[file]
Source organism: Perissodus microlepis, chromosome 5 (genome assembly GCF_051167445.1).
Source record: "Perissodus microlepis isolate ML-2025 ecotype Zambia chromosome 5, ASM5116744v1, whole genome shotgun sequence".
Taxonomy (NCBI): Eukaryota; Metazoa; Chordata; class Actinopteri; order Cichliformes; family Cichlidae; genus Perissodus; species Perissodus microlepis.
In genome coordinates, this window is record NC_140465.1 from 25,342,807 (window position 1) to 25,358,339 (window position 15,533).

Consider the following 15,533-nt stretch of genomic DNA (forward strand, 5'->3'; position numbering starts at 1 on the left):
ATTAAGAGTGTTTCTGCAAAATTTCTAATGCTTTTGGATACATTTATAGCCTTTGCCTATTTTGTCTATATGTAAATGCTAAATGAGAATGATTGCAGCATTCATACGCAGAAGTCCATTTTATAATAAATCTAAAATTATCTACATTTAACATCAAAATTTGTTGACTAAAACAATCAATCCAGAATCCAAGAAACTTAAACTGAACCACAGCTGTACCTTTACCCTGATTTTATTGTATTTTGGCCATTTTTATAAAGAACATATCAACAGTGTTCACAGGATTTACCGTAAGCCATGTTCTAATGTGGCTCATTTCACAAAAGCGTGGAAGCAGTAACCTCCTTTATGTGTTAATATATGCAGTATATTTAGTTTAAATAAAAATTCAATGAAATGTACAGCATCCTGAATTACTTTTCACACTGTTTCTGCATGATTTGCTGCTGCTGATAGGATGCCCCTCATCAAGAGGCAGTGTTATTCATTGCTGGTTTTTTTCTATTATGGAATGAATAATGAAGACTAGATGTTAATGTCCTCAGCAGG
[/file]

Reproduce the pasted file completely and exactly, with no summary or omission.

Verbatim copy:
Source organism: Perissodus microlepis, chromosome 5 (genome assembly GCF_051167445.1).
Source record: "Perissodus microlepis isolate ML-2025 ecotype Zambia chromosome 5, ASM5116744v1, whole genome shotgun sequence".
Taxonomy (NCBI): Eukaryota; Metazoa; Chordata; class Actinopteri; order Cichliformes; family Cichlidae; genus Perissodus; species Perissodus microlepis.
In genome coordinates, this window is record NC_140465.1 from 25,342,807 (window position 1) to 25,358,339 (window position 15,533).

Consider the following 15,533-nt stretch of genomic DNA (forward strand, 5'->3'; position numbering starts at 1 on the left):
ATTAAGAGTGTTTCTGCAAAATTTCTAATGCTTTTGGATACATTTATAGCCTTTGCCTATTTTGTCTATATGTAAATGCTAAATGAGAATGATTGCAGCATTCATACGCAGAAGTCCATTTTATAATAAATCTAAAATTATCTACATTTAACATCAAAATTTGTTGACTAAAACAATCAATCCAGAATCCAAGAAACTTAAACTGAACCACAGCTGTACCTTTACCCTGATTTTATTGTATTTTGGCCATTTTTATAAAGAACATATCAACAGTGTTCACAGGATTTACCGTAAGCCATGTTCTAATGTGGCTCATTTCACAAAAGCGTGGAAGCAGTAACCTCCTTTATGTGTTAATATATGCAGTATATTTAGTTTAAATAAAAATTCAATGAAATGTACAGCATCCTGAATTACTTTTCACACTGTTTCTGCATGATTTGCTGCTGCTGATAGGATGCCCCTCATCAAGAGGCAGTGTTATTCATTGCTGGTTTTTTTCTATTATGGAATGAATAATGAAGACTAGATGTTAATGTCCTCAGCAGG